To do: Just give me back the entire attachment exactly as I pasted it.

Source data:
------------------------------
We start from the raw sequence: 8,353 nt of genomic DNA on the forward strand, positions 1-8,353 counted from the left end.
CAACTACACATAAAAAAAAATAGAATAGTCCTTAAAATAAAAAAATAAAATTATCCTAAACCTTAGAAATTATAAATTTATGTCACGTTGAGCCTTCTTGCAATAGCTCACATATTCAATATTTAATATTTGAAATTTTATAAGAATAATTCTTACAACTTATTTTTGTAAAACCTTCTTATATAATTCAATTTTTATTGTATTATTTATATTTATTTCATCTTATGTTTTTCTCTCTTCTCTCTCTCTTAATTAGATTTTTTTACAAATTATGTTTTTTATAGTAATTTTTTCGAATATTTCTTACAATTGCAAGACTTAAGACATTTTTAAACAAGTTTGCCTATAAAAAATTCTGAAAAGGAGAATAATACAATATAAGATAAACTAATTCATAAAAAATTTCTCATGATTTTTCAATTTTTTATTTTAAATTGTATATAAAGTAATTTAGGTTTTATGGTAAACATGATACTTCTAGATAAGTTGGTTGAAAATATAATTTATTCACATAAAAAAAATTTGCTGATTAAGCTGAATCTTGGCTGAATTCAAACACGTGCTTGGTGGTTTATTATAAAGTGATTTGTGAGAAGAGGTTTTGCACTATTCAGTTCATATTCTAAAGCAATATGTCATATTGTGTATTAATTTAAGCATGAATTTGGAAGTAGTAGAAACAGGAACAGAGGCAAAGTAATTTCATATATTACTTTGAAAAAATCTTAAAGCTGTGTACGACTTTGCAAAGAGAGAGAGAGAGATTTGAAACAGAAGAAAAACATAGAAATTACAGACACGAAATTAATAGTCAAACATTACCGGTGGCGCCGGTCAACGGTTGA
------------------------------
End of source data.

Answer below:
We start from the raw sequence: 8,353 nt of genomic DNA on the forward strand, positions 1-8,353 counted from the left end.
CAACTACACATAAAAAAAAATAGAATAGTCCTTAAAATAAAAAAATAAAATTATCCTAAACCTTAGAAATTATAAATTTATGTCACGTTGAGCCTTCTTGCAATAGCTCACATATTCAATATTTAATATTTGAAATTTTATAAGAATAATTCTTACAACTTATTTTTGTAAAACCTTCTTATATAATTCAATTTTTATTGTATTATTTATATTTATTTCATCTTATGTTTTTCTCTCTTCTCTCTCTCTTAATTAGATTTTTTTACAAATTATGTTTTTTATAGTAATTTTTTCGAATATTTCTTACAATTGCAAGACTTAAGACATTTTTAAACAAGTTTGCCTATAAAAAATTCTGAAAAGGAGAATAATACAATATAAGATAAACTAATTCATAAAAAATTTCTCATGATTTTTCAATTTTTTATTTTAAATTGTATATAAAGTAATTTAGGTTTTATGGTAAACATGATACTTCTAGATAAGTTGGTTGAAAATATAATTTATTCACATAAAAAAAATTTGCTGATTAAGCTGAATCTTGGCTGAATTCAAACACGTGCTTGGTGGTTTATTATAAAGTGATTTGTGAGAAGAGGTTTTGCACTATTCAGTTCATATTCTAAAGCAATATGTCATATTGTGTATTAATTTAAGCATGAATTTGGAAGTAGTAGAAACAGGAACAGAGGCAAAGTAATTTCATATATTACTTTGAAAAAATCTTAAAGCTGTGTACGACTTTGCAAAGAGAGAGAGAGAGATTTGAAACAGAAGAAAAACATAGAAATTACAGACACGAAATTAATAGTCAAACATTACCGGTGGCGCCGGTCAACGGTTGA